Who’d be a journalist in these days of mass redundancies, media turmoil and fake news allegations?
It’s certainly been a wild ride for the Australian press during the past decade, but lecturer Natalie Larkins, from the University of Canberra’s journalism school, says plenty of bright-eyed and bushy tailed would-be scribes are lining up to take their chances in an industry where there is never a dull day.
For the past year and a half, Region Media has been part of the UC internship program, mentoring – and sometimes hiring – a crop of final-year students who are keen to experience how a newsroom operates.
This year, we’ve been part of a digital news project along with the ABC, The Canberra Times and WIN News. Each media platform mentored a group of students through pitching ideas, implementing feedback and selection for publication across very diverse outlets.
In the next few weeks, you’ll see several of these stories appearing on the RiotACT.
While publication was a possible outcome, the experience was also about the expectations for working journalists, and getting frank and honest feedback from the real world. It can be bracing for students who have viewed media ethics as a theoretical construct and news values as a list of information to memorise, rather than an everyday decision-making tool.
“The university has a strong principle of connection with industry so they are learning the latest about what’s needed in the industry, providing graduates with the knowledge to make a difference and add value in the workplace,” says Natalie.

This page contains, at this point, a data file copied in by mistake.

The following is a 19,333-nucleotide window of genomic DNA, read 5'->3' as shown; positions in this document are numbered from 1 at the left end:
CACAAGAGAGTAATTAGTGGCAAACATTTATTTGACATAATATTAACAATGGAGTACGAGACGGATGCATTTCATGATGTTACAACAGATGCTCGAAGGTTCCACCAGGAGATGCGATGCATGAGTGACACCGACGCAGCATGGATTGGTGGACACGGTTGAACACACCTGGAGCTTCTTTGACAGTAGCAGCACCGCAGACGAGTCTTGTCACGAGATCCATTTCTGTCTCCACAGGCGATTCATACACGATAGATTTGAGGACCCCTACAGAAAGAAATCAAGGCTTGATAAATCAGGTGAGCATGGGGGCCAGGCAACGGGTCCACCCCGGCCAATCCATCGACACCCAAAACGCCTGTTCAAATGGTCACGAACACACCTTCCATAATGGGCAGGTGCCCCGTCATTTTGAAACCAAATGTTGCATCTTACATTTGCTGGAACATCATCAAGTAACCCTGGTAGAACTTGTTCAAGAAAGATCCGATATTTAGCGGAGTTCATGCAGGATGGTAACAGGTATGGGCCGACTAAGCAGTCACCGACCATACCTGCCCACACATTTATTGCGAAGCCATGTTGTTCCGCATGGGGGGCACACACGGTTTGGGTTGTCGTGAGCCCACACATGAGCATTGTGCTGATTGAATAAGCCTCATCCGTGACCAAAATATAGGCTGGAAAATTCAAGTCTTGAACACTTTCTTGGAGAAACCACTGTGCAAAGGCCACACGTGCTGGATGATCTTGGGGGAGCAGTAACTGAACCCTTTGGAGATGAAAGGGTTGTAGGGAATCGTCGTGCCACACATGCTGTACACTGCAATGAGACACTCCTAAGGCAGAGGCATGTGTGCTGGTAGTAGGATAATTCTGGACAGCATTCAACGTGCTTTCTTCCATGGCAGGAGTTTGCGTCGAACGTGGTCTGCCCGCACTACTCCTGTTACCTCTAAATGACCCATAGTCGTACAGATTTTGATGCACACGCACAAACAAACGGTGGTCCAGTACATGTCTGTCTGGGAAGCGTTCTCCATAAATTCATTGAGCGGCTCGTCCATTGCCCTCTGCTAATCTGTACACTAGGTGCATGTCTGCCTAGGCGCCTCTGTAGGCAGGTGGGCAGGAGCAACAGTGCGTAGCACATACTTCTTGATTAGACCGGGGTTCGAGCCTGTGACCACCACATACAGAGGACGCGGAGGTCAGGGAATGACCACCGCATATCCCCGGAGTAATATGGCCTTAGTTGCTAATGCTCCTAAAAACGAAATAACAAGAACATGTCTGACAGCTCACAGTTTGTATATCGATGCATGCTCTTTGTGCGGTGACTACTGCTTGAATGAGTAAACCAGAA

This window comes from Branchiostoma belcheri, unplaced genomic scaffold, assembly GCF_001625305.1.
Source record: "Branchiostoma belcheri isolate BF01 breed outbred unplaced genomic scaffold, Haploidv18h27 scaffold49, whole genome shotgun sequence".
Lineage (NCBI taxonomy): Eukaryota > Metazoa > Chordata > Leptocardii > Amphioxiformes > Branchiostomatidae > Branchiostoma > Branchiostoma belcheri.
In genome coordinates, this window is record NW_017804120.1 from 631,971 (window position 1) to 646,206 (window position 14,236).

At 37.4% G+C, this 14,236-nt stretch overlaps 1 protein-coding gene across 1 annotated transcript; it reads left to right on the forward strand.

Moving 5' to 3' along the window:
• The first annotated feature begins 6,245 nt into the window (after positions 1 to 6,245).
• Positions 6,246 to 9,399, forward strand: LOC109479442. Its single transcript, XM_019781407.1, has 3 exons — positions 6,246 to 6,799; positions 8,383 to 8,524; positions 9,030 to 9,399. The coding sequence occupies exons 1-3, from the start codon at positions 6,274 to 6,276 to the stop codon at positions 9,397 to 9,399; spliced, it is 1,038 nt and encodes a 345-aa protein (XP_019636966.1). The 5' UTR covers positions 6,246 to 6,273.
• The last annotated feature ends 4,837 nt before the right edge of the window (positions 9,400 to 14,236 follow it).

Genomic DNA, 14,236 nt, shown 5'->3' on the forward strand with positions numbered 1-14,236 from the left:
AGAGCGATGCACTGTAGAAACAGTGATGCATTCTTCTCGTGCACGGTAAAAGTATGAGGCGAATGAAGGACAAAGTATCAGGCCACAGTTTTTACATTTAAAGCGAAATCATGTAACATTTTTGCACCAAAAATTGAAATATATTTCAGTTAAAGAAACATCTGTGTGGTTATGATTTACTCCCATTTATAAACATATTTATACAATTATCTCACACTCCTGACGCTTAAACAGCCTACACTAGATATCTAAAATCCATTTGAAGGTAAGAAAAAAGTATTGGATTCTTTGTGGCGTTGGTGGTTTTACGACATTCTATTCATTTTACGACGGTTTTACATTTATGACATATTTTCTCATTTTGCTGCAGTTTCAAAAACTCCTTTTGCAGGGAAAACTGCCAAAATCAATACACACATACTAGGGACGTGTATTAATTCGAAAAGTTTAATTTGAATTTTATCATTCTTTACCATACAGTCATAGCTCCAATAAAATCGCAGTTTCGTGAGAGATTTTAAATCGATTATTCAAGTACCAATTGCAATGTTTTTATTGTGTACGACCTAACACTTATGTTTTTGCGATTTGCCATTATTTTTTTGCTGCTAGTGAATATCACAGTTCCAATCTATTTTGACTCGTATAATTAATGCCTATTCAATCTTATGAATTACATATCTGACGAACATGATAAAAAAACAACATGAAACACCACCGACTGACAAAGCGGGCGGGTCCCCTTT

“That work-integrated, experiential learning process gives us an edge in providing high levels of graduate success. It’s what makes our graduates so employable.”
First-year journalism students meet members of the industry immediately through events such as professional speed dating with real journalist and news editors. As their degrees progress, there are more opportunities to work in a newsroom, culminating in mock job interviews with local industry leaders.
“The lovely thing about this generation is they have every bit of information at their fingertips, but great curiosity to learn and find out more,” says Natalie.
“They’re looking for niches, injustices and issues to shine a light on. It is really reassuring as a teacher and journalist myself that there is still that curiosity to find stories.
“The younger generation is often disparaged, but I find them really intelligent and forward-thinking. They inspire me at times.”
Not every student will become a journalist. A number of students in the current graduating class have been offered jobs in the public service, communications roles and ACT Government directorates, using transferable skills around writing engaging content and research skills.
The University of Canberra prides itself on a strong community focus, and Natalie says it’s very satisfying to see students heading off to make a difference, whether they remain local or develop national or even international careers.
“These days, every news outlet is fighting for attention, for readers, listeners and viewers,” she says.
“Being able to cut through with engaging writing, feeding off that knowledge and experience they’re working with has produced more rounded individuals with great careers ahead of them.”